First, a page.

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Paul W. Taylor

Executive Editor

Paul W. Taylor, Ph.D. is the Executive Editor at E.Republic and of its flagship titles - Governing and Government Technology. Prior to joining e.Republic, Taylor served as deputy Washington state CIO and chief of staff of the state Information Services Board (ISB). Dr. Taylor came to public service following decades of work in media, Internet start-ups and academia. He is also among a number of affiliated experts with the non-profit, non-partisan Information Technology and Innovation Foundation (ITIF) in Washington, D.C.

He can be reached at or on Twitter at @pwtaylor.

Many years have passed since the Internet first became part of how government serves the people. There have been setbacks along the way, but digital government continues to deliver on its promise.
Public-sector technology work is a force multiplier for improving the lives of residents nationwide. That's important to keep in mind, especially in the face of news like unrelenting cyber attacks and workforce woes.
The vast quantities of data governments collect can sometimes become too numerous to adequately tell the stories of what’s happening in our world. But interpreted well, they illustrate fact.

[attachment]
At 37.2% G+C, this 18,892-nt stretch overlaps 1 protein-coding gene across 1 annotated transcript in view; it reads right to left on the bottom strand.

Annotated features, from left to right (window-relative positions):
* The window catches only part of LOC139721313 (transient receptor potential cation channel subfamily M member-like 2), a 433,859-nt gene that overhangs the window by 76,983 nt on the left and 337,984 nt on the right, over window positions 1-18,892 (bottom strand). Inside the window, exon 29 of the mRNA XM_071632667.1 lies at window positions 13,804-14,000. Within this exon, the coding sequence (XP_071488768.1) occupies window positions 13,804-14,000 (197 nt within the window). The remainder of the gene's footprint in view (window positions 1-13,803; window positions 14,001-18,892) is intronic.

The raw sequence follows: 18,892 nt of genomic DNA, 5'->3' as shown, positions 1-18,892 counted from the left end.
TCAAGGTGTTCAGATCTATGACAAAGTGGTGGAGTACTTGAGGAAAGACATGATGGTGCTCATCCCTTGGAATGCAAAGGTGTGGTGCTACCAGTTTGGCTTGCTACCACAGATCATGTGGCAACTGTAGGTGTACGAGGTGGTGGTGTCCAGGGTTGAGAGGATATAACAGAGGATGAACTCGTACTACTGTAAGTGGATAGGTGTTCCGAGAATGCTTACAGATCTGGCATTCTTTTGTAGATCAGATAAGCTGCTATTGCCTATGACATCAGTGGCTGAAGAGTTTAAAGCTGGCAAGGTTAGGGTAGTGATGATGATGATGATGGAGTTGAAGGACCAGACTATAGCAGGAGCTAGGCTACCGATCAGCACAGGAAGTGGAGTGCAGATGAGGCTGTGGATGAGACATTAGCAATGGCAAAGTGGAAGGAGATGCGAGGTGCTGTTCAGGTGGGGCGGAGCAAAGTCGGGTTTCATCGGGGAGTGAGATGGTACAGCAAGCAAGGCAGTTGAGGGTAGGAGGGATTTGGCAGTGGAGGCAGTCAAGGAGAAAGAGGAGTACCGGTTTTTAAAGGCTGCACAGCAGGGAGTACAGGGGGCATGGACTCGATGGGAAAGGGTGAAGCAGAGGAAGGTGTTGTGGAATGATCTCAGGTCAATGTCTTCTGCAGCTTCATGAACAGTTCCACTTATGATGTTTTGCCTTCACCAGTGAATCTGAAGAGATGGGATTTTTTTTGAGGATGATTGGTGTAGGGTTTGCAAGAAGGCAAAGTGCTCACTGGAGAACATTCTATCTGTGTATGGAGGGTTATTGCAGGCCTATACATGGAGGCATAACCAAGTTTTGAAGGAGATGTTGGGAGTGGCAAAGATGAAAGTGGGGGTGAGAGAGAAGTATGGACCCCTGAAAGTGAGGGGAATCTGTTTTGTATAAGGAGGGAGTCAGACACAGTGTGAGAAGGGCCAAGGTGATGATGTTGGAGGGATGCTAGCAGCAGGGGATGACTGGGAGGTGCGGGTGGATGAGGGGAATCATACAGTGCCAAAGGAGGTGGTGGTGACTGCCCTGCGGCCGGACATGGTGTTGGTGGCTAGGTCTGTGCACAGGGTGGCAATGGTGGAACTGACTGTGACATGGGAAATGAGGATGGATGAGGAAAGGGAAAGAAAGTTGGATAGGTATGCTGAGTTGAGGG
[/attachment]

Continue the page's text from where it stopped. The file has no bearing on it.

Long gone are the early days of digital government services, which often came with a “more is more” approach to graphic design. Mobile-first now means rethinking — and simplifying — public-sector websites.
As technologists continue to introduce bleeding-edge ideas like the metaverse that could change how we work, live and play online, is government prepared to regulate those new spaces?
The relative success of remote work has proved that in many cases government staff are just as, if not more, productive when they work away from the office. More agile structures like holacracy might be ones to model.
Shifts in how we think about work in a post-COVID-19 world could create an opening for fairer hiring with the help of asynchronous interviews, using AI to aid in reducing bias in recruiting.
Whether it is maintaining the health and safety of the people or delivering services online, government's core competence is ultimately a matter of trust — just ask anyone living through the pandemic.
From C-SPAN to its state-level counterparts, public affairs television and its minute-by-minute coverage of government proceedings have rarely been more critical than in the past year.
A new book from Harvard Business Review provides practical advice to policymakers for those times when residents don’t do what you thought they would.